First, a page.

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Source: ISTOCK

California Legislator Proposes Bill to End Animal Dissection Statewide

By Sophie Hirsh

Science students across the state of California may soon have one less thing to worry about. (Sorry kids, I'm not talking about your grades.) California State Assembly Member Ash Kalra (D-San Jose) recently introduced a bill that would ban all educational animal dissection in favor of more humane, eco-friendly, healthy, and cost-effective alternatives. The bill, known as the Replacing Animals in Science Education (RAISE) Act (not to be confused with 2017's immigration proposals of the same name) was cosponsored by three organizations: Social Compassion in Legislation, the Physicians Committee for Responsible Medicine, and PETA, according to a press release shared on PR Newswire.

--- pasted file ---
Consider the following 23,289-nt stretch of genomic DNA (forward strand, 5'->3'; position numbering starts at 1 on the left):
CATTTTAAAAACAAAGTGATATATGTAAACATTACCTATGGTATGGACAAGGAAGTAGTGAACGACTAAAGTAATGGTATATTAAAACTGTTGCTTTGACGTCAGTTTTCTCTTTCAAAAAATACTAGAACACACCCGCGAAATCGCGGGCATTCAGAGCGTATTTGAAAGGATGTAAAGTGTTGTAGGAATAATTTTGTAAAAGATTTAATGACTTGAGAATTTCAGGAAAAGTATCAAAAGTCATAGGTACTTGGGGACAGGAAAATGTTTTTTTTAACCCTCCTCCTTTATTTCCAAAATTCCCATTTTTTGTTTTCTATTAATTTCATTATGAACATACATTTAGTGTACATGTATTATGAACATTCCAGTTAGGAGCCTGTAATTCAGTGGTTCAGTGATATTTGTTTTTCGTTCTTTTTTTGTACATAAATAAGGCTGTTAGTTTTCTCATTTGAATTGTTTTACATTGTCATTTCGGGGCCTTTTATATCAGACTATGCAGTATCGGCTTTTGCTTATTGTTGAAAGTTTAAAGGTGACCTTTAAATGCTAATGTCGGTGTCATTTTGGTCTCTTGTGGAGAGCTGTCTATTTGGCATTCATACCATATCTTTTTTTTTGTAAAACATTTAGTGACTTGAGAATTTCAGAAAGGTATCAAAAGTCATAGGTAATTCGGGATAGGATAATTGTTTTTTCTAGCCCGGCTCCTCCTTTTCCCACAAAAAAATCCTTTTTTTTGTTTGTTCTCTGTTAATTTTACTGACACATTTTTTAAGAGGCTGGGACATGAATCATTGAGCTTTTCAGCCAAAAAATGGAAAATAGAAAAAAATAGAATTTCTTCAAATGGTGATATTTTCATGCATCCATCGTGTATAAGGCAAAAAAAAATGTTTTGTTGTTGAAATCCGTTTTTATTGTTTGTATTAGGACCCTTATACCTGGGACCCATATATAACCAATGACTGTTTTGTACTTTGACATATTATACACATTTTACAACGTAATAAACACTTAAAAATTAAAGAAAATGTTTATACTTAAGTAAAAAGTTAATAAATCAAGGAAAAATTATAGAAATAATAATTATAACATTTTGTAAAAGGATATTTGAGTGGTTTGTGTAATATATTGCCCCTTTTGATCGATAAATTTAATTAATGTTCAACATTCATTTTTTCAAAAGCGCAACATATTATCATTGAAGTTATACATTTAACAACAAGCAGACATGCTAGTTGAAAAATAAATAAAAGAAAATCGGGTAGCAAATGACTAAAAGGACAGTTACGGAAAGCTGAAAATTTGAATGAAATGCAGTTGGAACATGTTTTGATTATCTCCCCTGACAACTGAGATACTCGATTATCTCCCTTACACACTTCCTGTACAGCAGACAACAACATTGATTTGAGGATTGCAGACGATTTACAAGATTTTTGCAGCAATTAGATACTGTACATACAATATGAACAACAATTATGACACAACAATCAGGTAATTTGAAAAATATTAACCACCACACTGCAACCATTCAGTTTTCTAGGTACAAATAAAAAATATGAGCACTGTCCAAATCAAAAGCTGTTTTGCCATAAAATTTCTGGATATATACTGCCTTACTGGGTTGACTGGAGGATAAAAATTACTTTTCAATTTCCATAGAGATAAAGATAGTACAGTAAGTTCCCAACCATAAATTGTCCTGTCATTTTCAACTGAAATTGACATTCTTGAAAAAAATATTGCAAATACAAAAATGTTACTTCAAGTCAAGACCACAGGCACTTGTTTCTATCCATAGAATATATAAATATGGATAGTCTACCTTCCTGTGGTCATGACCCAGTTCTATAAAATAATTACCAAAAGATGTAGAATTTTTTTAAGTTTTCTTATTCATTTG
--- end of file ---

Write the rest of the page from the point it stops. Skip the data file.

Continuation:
"The fact is, we do not need to put our young people through this. There is a better way, and California can and should move to the more modern and accepted use of digital dissection resources," Judie Mancuso, Founder and CEO of Social Compassion in Legislation, said in a statement in the press release. "There is no reason for any student to cut apart an animal or be exposed to carcinogenic formaldehyde when there is state-of-the-art 3-D software available for free. Not only is getting rid of dissection the right thing to do, it will save taxpayer money." In fact, PETA has a program called TeachKind, which offers virtual dissection technology to students for free. (I think it's safe to say that the price of $0 will ultimately cost schools less than the price of a bunch of dead animals.)

Assembly Member Kalra agreed that there's no reason to hurt animals when there are such wonderful technological alternatives to dissection. "Learning about anatomy in schools is important scientific pedagogy but dissection presents a significant impact on the environment and our fragile ecosystems. Advancements in educational technology have expanded access to this important scientific instructional methodology without having to rely on animals," Kalra said in a statement. "With the development technological alternatives, virtual and computer-based science teaching practicum offer more humane teaching methods that help to better prepare students for higher education and careers in science."